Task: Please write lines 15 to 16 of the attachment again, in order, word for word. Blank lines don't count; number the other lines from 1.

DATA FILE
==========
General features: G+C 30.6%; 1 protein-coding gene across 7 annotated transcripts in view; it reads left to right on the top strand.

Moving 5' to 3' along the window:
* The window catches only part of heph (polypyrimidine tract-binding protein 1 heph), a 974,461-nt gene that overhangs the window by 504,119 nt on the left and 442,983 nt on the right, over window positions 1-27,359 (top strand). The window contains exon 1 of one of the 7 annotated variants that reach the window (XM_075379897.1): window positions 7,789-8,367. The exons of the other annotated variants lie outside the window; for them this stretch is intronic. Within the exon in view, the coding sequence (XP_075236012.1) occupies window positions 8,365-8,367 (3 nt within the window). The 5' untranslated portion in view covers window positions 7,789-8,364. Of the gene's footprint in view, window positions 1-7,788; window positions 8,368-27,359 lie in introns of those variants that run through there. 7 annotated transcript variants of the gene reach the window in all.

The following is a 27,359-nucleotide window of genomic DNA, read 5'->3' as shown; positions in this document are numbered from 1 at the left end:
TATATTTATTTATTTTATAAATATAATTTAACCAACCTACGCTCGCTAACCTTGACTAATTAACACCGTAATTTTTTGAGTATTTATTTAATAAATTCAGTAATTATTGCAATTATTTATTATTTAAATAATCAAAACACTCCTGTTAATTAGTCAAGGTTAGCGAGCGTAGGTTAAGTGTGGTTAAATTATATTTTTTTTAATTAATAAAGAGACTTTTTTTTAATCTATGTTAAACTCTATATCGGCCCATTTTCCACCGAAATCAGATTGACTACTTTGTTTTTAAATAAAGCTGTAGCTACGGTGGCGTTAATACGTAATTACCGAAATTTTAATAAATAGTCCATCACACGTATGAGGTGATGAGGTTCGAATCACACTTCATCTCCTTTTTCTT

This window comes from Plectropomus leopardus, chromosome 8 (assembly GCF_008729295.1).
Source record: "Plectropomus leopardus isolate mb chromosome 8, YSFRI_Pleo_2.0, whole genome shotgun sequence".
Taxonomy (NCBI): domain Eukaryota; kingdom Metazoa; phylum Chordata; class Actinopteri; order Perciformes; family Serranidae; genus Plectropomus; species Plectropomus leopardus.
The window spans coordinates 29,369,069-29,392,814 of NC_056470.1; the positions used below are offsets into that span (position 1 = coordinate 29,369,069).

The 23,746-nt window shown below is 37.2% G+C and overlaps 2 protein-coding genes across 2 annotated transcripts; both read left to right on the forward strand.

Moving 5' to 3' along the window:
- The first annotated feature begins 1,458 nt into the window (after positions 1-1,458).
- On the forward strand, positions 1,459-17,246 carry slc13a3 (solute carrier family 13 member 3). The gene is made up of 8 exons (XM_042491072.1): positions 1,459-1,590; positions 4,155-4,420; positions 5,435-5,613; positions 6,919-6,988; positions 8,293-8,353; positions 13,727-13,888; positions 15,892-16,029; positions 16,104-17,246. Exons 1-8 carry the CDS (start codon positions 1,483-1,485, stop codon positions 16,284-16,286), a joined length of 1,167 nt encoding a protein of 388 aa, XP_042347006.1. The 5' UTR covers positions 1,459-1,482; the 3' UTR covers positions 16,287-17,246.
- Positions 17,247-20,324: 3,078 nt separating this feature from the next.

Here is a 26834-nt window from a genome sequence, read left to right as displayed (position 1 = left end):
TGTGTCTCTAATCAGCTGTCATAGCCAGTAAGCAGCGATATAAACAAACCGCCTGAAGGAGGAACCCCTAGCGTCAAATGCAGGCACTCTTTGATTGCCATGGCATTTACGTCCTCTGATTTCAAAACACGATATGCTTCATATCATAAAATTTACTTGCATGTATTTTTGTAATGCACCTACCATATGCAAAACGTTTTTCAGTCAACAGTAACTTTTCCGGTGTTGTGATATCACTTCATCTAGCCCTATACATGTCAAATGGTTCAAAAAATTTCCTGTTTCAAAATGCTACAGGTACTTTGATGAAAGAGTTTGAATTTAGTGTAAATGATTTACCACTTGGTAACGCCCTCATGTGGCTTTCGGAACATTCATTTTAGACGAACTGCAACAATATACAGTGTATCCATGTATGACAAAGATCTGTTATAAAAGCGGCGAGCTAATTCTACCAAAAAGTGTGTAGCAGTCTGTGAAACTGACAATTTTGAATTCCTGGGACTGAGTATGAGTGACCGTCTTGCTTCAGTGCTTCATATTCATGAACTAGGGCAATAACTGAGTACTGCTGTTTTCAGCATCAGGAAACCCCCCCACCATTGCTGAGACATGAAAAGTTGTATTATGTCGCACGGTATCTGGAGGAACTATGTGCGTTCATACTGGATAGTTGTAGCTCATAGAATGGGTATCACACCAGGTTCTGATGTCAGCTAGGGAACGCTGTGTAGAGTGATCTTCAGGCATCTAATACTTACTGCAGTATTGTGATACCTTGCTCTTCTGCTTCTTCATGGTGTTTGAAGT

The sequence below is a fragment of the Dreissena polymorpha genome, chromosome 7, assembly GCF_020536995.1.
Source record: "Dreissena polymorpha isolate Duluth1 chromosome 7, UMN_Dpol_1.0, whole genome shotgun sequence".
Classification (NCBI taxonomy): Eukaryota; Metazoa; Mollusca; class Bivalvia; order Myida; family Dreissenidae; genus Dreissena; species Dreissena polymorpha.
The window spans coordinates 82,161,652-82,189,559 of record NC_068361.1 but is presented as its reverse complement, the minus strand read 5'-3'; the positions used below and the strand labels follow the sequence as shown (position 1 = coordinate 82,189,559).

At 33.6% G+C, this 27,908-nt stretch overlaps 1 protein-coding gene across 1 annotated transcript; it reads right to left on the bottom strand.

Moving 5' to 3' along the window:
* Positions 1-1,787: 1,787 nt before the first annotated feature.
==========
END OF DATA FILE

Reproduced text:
Here is a 26834-nt window from a genome sequence, read left to right as displayed (position 1 = left end):
TGTGTCTCTAATCAGCTGTCATAGCCAGTAAGCAGCGATATAAACAAACCGCCTGAAGGAGGAACCCCTAGCGTCAAATGCAGGCACTCTTTGATTGCCATGGCATTTACGTCCTCTGATTTCAAAACACGATATGCTTCATATCATAAAATTTACTTGCATGTATTTTTGTAATGCACCTACCATATGCAAAACGTTTTTCAGTCAACAGTAACTTTTCCGGTGTTGTGATATCACTTCATCTAGCCCTATACATGTCAAATGGTTCAAAAAATTTCCTGTTTCAAAATGCTACAGGTACTTTGATGAAAGAGTTTGAATTTAGTGTAAATGATTTACCACTTGGTAACGCCCTCATGTGGCTTTCGGAACATTCATTTTAGACGAACTGCAACAATATACAGTGTATCCATGTATGACAAAGATCTGTTATAAAAGCGGCGAGCTAATTCTACCAAAAAGTGTGTAGCAGTCTGTGAAACTGACAATTTTGAATTCCTGGGACTGAGTATGAGTGACCGTCTTGCTTCAGTGCTTCATATTCATGAACTAGGGCAATAACTGAGTACTGCTGTTTTCAGCATCAGGAAACCCCCCCACCATTGCTGAGACATGAAAAGTTGTATTATGTCGCACGGTATCTGGAGGAACTATGTGCGTTCATACTGGATAGTTGTAGCTCATAGAATGGGTATCACACCAGGTTCTGATGTCAGCTAGGGAACGCTGTGTAGAGTGATCTTCAGGCATCTAATACTTACTGCAGTATTGTGATACCTTGCTCTTCTGCTTCTTCATGGTGTTTGAAGT